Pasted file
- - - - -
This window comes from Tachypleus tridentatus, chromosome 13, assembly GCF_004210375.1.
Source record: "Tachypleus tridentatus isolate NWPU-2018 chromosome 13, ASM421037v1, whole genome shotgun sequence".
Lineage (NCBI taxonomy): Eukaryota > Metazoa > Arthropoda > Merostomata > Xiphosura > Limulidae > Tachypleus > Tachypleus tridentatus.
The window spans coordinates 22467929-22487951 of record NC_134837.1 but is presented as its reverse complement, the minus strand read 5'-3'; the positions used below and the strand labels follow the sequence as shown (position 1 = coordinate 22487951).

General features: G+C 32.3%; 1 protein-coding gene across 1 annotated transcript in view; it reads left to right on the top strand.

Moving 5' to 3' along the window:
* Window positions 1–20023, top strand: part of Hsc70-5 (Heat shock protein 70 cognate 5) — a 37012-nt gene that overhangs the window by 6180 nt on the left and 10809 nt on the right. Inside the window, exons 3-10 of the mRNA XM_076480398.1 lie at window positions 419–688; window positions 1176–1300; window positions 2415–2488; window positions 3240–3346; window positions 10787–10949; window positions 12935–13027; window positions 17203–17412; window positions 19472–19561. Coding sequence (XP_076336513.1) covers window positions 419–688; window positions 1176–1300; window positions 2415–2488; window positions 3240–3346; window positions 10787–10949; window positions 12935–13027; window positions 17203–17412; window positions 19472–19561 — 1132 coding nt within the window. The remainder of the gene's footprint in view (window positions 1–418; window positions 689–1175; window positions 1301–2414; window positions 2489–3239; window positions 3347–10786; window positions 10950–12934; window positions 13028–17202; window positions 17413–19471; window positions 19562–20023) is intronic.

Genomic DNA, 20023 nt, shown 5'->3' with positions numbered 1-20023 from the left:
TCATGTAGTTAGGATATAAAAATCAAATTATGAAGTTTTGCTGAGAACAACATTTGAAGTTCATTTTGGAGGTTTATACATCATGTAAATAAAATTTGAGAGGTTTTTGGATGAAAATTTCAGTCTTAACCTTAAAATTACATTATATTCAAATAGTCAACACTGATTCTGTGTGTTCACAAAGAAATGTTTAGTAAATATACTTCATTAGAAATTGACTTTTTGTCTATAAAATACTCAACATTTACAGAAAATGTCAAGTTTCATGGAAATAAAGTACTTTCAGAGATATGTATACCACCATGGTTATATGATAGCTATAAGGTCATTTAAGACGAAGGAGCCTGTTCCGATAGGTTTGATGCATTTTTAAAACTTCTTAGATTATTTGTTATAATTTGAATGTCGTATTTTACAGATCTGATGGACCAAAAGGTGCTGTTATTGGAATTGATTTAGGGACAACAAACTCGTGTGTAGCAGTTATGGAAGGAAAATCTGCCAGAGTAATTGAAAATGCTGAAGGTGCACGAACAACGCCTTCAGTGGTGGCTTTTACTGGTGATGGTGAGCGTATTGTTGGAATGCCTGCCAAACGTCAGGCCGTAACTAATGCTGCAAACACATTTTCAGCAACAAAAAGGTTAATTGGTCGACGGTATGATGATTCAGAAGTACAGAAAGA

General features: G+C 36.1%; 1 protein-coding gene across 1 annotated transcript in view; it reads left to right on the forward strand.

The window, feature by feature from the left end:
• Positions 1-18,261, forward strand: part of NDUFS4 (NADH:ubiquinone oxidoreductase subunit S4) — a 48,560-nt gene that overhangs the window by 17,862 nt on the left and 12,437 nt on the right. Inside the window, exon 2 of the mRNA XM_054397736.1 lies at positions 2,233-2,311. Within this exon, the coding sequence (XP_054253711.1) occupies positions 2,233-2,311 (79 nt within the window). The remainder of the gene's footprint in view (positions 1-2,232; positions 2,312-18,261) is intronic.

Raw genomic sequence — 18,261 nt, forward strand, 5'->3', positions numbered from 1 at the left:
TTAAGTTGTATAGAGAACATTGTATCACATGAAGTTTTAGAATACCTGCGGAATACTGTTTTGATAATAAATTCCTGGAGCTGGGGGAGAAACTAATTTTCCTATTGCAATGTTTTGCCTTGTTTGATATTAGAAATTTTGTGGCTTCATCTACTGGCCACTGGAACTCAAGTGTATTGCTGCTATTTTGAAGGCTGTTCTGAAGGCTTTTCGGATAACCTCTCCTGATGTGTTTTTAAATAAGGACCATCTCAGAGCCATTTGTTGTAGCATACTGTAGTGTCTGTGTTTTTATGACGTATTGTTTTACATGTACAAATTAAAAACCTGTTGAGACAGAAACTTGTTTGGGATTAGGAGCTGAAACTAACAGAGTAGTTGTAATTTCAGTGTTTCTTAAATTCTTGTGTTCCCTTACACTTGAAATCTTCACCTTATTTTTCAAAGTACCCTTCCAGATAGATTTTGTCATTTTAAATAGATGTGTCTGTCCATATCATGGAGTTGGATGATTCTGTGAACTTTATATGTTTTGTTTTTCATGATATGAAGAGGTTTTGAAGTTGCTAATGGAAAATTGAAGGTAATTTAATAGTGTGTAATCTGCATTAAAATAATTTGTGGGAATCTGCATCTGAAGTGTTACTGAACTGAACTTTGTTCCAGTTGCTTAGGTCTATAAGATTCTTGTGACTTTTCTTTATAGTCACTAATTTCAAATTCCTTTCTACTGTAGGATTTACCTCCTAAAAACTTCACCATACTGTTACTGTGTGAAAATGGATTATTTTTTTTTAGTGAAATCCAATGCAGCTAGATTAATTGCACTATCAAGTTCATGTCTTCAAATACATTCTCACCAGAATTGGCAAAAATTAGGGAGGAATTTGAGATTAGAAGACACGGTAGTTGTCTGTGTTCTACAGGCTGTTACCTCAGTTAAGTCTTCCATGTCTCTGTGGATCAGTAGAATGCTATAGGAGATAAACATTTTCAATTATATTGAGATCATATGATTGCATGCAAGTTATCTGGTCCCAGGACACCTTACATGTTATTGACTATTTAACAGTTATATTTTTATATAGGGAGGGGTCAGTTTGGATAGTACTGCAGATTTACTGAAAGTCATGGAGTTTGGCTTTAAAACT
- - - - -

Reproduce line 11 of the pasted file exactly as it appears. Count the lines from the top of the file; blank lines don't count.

The window, feature by feature from the left end: